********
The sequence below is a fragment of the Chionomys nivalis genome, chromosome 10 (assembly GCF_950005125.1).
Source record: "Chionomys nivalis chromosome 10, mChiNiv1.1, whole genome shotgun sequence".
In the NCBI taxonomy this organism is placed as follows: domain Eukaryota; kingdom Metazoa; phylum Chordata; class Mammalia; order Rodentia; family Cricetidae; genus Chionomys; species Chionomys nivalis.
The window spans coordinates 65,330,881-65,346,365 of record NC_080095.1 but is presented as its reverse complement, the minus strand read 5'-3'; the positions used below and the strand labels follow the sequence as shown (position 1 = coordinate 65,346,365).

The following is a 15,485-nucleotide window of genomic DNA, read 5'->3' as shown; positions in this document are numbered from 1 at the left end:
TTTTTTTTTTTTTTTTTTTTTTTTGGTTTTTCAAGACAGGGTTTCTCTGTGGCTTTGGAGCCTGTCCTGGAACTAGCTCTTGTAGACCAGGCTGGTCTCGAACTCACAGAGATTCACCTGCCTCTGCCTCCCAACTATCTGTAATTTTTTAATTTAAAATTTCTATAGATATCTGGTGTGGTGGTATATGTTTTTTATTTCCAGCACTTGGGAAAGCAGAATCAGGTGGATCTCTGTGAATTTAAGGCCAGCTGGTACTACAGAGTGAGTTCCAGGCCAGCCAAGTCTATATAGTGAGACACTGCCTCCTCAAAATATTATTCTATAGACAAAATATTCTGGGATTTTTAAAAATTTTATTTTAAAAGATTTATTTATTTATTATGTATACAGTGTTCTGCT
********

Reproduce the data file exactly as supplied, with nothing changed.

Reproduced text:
The sequence below is a fragment of the Chionomys nivalis genome, chromosome 10 (assembly GCF_950005125.1).
Source record: "Chionomys nivalis chromosome 10, mChiNiv1.1, whole genome shotgun sequence".
In the NCBI taxonomy this organism is placed as follows: domain Eukaryota; kingdom Metazoa; phylum Chordata; class Mammalia; order Rodentia; family Cricetidae; genus Chionomys; species Chionomys nivalis.
The window spans coordinates 65,330,881-65,346,365 of record NC_080095.1 but is presented as its reverse complement, the minus strand read 5'-3'; the positions used below and the strand labels follow the sequence as shown (position 1 = coordinate 65,346,365).

The following is a 15,485-nucleotide window of genomic DNA, read 5'->3' as shown; positions in this document are numbered from 1 at the left end:
TTTTTTTTTTTTTTTTTTTTTTTTGGTTTTTCAAGACAGGGTTTCTCTGTGGCTTTGGAGCCTGTCCTGGAACTAGCTCTTGTAGACCAGGCTGGTCTCGAACTCACAGAGATTCACCTGCCTCTGCCTCCCAACTATCTGTAATTTTTTAATTTAAAATTTCTATAGATATCTGGTGTGGTGGTATATGTTTTTTATTTCCAGCACTTGGGAAAGCAGAATCAGGTGGATCTCTGTGAATTTAAGGCCAGCTGGTACTACAGAGTGAGTTCCAGGCCAGCCAAGTCTATATAGTGAGACACTGCCTCCTCAAAATATTATTCTATAGACAAAATATTCTGGGATTTTTAAAAATTTTATTTTAAAAGATTTATTTATTTATTATGTATACAGTGTTCTGCT